Repeal will hit gasline, treasury


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State administration officials are mulling a series of complex effects that a repeal of Senate Bill 21, should it occur on Aug. 19, would have on near-term state finances and the planning for the large natural gas pipeline project that is now underway.

Alaska Natural Resources Commissioner Joe Balash and Deputy Revenue Commissioner Mike Pawlowski said they are studying the possible impacts.

“ACES will cause the oil tax rates to move up and down and when we add gas production to the equation, it can drag down the tax rate considerably under the progressivity formula in the ACES law,” Balash said.

Pawlowski said a return to ACES could undercut the state’s benefits for being in the gas project partnership, and would immediately affect the state’s effort to market its share of LNG.

“There would be a lot of unknowns for us, and this would occur just as we are beginning efforts to market our state share of LNG. This would cloud that, and in effect delay our marketing,” he said.

If voters opt to repeal the oil tax reform bill in the primary election Aug 19, the previous oil tax law, known as ACES, becomes effective relatively quickly, 30 days after the primary election results are certified.

This would have an immediate impact on state revenues in that a 20 percent capital investment tax credit, repealed under SB 21, would become effective again.

The effect on the state’s bottom line is complex, though, because a per-barrel production tax credit under SB 21 would be repealed. The per-barrel tax credit would have been in effect for several months of 2014, so in the end the 20 percent tax credit restoration may have the greater impact. 

This tax credit means that 20 percent of several hundred millions dollars worth of industry capital spending made for the rest of the fiscal year — including the billion-dollar CD-5 oil project and the $4 billion Point Thomson gas project — would be deducted dollar-for-dollar from tax payments.

Because most construction on the North Slope occurs in the winter, capital expenditures made in November and December and the first four months of 2015, when a lot of work will be underway, would be eligible for the 20 percent credit against taxes in the current fiscal year.

The Point Thomson impact could be particularly severe. With ACES back in effect and big parts of this $4 billion project to be built in 2014 and 2015, the hit on the state budget could be several hundred million dollars.

Under ACES, a 20 percent tax credit on Point Thomson’s $4 billion cost would amount to $800 million paid by the state. This would be mitigated by the months that SB 21 would be in effect — so the winter and summer 2014 spending would not receive the credit — but project investments from November on would be eligible.

Aside from these effects there are also the producers’ deductions for lease expenses, both capital and operating, in the net revenues tax calculation, which could also affect state revenues adversely.

ACES has a base tax rate that is lower than SB 21 (25 percent vs. 35 percent), so the deduction of lease expenditures from the net value calculation even at the base rate will have a greater impact on revenues under ACES than SB 21.

ACES also has a “progressivity” formula, repealed in SB 21, that adjusts tax rates when oil values rise (the taxable value of oil per barrel is determined by oil prices as well as oil production costs).

However, under current prices and costs, even the progressivity formula, which raises tax rates by 0.4 percent for every $1 increase in oil value, does not offset the adverse effect on revenues caused by the lower 25 percent base tax rate.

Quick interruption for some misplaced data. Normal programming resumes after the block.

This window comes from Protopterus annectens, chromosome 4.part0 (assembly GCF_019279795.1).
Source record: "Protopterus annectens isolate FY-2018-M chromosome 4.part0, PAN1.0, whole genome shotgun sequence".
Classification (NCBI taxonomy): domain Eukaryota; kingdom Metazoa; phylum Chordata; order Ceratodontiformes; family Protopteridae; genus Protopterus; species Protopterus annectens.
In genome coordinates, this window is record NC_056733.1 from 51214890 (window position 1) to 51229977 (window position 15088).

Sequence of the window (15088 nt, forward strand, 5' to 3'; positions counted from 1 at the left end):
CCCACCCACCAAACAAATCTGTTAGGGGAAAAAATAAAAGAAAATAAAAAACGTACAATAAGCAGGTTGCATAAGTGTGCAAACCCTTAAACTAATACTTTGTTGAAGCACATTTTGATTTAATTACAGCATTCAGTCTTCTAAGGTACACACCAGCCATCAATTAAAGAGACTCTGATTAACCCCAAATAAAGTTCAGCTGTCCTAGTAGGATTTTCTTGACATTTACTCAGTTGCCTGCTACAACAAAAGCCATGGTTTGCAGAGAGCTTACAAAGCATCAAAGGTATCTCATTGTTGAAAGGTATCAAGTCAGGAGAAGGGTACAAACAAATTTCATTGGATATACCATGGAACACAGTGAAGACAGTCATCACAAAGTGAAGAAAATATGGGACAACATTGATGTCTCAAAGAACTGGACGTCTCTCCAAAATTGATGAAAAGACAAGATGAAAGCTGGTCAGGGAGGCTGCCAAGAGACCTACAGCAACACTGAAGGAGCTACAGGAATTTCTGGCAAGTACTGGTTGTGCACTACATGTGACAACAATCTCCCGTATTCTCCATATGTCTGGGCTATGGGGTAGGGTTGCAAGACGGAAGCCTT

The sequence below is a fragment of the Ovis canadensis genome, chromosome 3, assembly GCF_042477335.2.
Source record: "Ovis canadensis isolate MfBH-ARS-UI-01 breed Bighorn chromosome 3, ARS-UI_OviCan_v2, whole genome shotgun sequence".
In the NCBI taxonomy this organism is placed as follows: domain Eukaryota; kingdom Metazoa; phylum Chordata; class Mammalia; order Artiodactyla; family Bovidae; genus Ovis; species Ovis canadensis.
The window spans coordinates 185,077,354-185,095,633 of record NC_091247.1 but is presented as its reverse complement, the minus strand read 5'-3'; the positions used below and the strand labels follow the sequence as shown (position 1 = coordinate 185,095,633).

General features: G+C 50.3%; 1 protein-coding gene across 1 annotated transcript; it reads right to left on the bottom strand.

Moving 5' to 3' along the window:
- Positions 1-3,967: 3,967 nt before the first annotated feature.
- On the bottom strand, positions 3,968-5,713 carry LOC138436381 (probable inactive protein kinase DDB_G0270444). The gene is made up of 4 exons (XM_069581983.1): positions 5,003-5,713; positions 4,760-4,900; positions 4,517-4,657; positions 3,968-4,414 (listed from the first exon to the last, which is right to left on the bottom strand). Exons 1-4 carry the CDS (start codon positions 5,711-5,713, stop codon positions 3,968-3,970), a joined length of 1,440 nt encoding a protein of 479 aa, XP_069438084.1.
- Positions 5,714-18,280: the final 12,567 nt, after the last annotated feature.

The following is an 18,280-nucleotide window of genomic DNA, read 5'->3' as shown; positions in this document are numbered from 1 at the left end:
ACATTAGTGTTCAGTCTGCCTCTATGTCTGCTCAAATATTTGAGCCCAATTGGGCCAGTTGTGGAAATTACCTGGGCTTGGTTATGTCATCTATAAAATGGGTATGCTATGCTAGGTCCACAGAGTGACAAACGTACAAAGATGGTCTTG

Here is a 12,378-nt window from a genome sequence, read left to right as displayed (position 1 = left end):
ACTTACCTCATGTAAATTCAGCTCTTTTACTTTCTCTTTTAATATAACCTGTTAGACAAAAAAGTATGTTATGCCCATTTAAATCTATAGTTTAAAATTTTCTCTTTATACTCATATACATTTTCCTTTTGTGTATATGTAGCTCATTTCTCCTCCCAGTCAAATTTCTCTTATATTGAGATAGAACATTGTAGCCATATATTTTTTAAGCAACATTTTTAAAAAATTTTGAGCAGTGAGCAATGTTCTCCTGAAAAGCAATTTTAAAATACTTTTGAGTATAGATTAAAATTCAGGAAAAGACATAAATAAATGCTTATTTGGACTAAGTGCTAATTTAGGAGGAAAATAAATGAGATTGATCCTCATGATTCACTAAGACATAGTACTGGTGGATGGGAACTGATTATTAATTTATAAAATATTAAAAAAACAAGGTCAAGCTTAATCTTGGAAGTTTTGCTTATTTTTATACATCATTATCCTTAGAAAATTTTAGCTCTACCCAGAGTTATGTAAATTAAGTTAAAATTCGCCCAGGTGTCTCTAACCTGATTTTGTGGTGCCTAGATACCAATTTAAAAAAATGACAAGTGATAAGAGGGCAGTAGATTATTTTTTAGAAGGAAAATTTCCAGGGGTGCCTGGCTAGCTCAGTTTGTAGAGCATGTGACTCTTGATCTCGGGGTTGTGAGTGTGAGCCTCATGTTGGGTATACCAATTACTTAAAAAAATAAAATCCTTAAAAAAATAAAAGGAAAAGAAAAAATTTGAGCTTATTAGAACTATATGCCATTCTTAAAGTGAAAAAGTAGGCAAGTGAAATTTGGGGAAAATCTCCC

A sample calculation demonstrates this: A $105 per barrel oil price minus $10 per barrel pipeline and tanker deduction leaves a gross value of oil on the North Slope of $95 per barrel. Fifty dollars per barrel could be deducted from this for production costs (assuming $30 per barrel for capital expenses and $20 per barrel for operating costs) to create a net taxable value of $45 per barrel.

Under ACES, the progressivity formula is applied when oil values exceed $30 per barrel. The application of the formula (0.4 percent per $1 increase above $30) amounts to a 6 percent addition to the 25 percent ACES base rate, or a 31 percent tax rate.

This is 4 percent lower than the 35 percent base tax rate under SB 21.

These effects — the capital investment tax credit and the lease expenses deduction — would not occur if the referendum is defeated Aug. 19 and SB 21 is retained.

Budget, gasline impacts

If SB 21 is repealed, it’s difficult to predict the effects on state revenues and the budget.

The near-term hit to state revenues caused by an ACES restoration will be softened, near-term, by the surge of new oil production that has resulted from the industry’s hefty investments over the past year, some of which occurred because of SB 21, the companies say.

There was no decline in oil production from the North Slope in fiscal year 2014, which ended June 30. Production averaged 531,000 barrels per day, up from an estimate of 508,000 barrels per day for fiscal year 2014 made in the December 2013 Revenue Department estimate.

How all of this might play out is highly uncertain. The hit to production tax revenues because of ACES would be offset by higher oil production, which will increase tax collections as well as royalty revenues.

An estimate would become available in late November or early December when the Department of Revenue does its next state revenue and oil production forecast.

There are other forces at work that could affect state oil revenues, too. A gradual decline in North Slope oil prices that has been underway for some time will also affect the net tax calculation, although that would occur either under ACES or SB 21.

Oil from the Slope has been selling at about $103 per barrel in recent weeks, down from $110 per barrel in early July. Some oil analysts believe increased shipments by rail of shale oil from North Dakota may be undermining oil prices on the west coast, where North Slope oil is sold.